US personnel suffer minor injuries in Iraq base attack: U.S. official

By Phil Stewart and Timour Azhari

WASHINGTON/BAGHDAD (Reuters) -U.S. personnel suffered minor injuries and a member of Iraq’s security forces was wounded in an attack on Iraq’s Ain al-Asad air base on Saturday, a U.S. official said on Saturday, speaking on condition of anonymity.

The U.S. military’s Central Command said in a statement that the base was hit by multiple ballistic missiles and rockets fired by Iranian-backed militants from inside Iraq. The statement did not confirm the extent of any U.S. injuries but said personnel were being evaluated for traumatic brain injury.

The U.S. military’s assessment was more severe than initial accounts from security sources in Iraq, who, along with an Iraqi government source, had only reported rocket fire against the base.

Offering a sense of the scale of the attack, Central Command said most of the missiles were intercepted though others hit the base.

“Damage assessments are ongoing,” Central Command said, adding the attack took place at 1830 in Iraq (1530 GMT).

“At least one Iraqi service member was wounded.”

Since the Israel-Hamas war began in October, the U.S. military has come under attack at least 58 times in Iraq and another 83 times in Syria by Iran-backed militants, usually with a mix of rockets and one-way attack drones.

The militants are seeking to impose a cost on the United States for its support of Israel against Iran-backed Palestinian militant group Hamas.

The U.S. has 900 troops in Syria and 2,500 in Iraq on a mission to advise and assist local forces trying to prevent a resurgence of Islamic State, which in 2014 seized large parts of both countries before being defeated.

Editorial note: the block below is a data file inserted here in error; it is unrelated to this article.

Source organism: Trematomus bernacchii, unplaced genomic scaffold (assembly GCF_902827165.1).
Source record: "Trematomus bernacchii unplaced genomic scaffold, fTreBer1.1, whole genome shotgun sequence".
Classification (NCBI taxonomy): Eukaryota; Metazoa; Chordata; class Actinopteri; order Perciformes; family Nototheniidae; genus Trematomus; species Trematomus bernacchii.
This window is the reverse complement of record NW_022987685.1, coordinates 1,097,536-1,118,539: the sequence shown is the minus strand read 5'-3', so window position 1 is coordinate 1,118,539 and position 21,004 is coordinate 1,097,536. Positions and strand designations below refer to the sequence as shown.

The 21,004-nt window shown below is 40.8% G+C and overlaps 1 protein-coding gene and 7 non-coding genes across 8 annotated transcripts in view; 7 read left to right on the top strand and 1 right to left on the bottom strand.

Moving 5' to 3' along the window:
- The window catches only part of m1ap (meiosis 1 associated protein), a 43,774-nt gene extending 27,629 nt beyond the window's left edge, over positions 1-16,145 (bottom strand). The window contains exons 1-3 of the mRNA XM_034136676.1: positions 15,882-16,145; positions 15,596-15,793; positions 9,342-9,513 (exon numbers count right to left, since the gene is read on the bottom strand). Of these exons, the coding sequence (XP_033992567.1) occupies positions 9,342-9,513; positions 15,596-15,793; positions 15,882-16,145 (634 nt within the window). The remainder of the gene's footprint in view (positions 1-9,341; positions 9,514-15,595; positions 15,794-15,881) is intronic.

Iraq is deeply concerned about becoming a battleground between the United States, Israel and Iran.

Iraq’s Prime Minister Mohammed Shia al-Sudani’s office announced moves to evict U.S. forces following a U.S. drone strike in Baghdad that was condemned by the government. The Pentagon said the strike killed a militia leader responsible for recent attacks on U.S. personnel.

The Pentagon said it has not been formally notified of any plans to end the U.S. troop presence in the country, and says its troops are deployed to Iraq at the invitation of the government in Baghdad.

Iran on Monday struck Erbil, the capital of Iraq’s semi-autonomous Kurdistan region, with ballistic missiles in what it said was an attack on an Israeli spy headquarters — claims denied by Iraqi and Iraqi Kurdish officials.

(Reporting by Phil Stewart in Washington and Timour Azhari in Baghdad; Editing by Alistair Bell and Daniel Wallis)